The bookshop, as you know, closed a couple of weeks ago, and I thought I would be able to carry on with some online things (including our Cicero Boxes), but we are now ceasing trading all together during the current crisis. The Tree House is a limited company, and I am employed as its director; for the last 12 months I have been able to join up to PAYE and pay myself a small monthly wage. My accountant has suggested that I should be furloughed, and so henceforth I am indeed on furlough, which means the company has ceased trading completely. So no more Cicero boxes, and no more web posts for now. We are also eligible, as a small retail business, for a government grant, and so I hope that in due course we will open again, along with all our high street neighbours in Kenilworth. But I am not allowed to post on social media or here, as that implies the company is still operating. I will be setting up a personal website, where I can post bits of art history and blog about books and music, and I will post a link here when I have done that.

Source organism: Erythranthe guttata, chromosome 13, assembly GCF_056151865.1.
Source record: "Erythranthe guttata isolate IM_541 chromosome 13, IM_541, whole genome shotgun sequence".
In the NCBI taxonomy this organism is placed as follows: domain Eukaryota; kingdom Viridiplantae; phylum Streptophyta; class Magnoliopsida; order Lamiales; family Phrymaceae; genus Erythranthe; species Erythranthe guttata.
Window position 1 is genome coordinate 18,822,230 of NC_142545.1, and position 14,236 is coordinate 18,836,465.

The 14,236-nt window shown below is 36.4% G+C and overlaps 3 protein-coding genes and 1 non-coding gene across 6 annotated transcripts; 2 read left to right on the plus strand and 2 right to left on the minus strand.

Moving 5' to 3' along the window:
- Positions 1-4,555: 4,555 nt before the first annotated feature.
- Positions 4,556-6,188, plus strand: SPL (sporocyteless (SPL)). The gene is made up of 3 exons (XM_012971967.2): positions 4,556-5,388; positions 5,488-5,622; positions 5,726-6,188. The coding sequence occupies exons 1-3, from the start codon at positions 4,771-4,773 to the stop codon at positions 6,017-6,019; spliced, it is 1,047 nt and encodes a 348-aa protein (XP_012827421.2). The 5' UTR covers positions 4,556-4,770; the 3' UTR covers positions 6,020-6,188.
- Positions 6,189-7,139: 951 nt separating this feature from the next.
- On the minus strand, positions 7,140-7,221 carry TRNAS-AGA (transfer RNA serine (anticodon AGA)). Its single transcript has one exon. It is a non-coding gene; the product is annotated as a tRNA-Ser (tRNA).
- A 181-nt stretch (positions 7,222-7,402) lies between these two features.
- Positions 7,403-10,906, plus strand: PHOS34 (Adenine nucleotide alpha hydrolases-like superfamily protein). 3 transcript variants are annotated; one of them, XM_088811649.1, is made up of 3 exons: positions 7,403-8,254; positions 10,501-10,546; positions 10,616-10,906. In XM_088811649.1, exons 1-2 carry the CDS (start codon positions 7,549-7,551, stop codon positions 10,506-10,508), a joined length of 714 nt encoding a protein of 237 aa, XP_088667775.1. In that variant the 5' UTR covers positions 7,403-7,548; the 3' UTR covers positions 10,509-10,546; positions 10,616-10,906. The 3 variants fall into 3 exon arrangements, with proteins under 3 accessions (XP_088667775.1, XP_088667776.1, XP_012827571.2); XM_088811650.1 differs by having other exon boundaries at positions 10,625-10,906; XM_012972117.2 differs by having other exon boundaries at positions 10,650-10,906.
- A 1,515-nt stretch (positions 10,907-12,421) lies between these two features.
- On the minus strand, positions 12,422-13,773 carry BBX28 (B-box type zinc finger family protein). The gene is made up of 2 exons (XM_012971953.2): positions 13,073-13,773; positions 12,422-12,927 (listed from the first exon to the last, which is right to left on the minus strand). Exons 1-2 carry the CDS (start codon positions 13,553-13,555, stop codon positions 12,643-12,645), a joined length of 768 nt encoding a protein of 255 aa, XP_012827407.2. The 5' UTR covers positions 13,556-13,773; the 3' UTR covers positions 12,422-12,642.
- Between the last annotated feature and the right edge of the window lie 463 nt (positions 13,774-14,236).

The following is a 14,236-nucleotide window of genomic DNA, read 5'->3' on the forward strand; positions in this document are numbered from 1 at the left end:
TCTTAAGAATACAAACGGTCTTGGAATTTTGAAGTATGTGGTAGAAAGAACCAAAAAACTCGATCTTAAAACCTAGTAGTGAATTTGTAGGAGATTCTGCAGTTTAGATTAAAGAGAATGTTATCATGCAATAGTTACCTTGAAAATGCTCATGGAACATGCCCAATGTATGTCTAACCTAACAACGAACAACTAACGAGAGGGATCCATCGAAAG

I leave you with the song that Bob Dylan recently gifted to us – a song he wrote and recorded a number of years ago but has never released until now. It is partly about the assassination of JFK, but really it’s a hymn to 20th century American culture and the need for music in dark times and, written well before Trump came to power, it strikes me as a powerfully anti-Trump statement too. It’s 17 minutes long and utterly glorious. Listen to it several times, listen to the lyrics, and it will soon have you under its spell. There’s no one like Bob.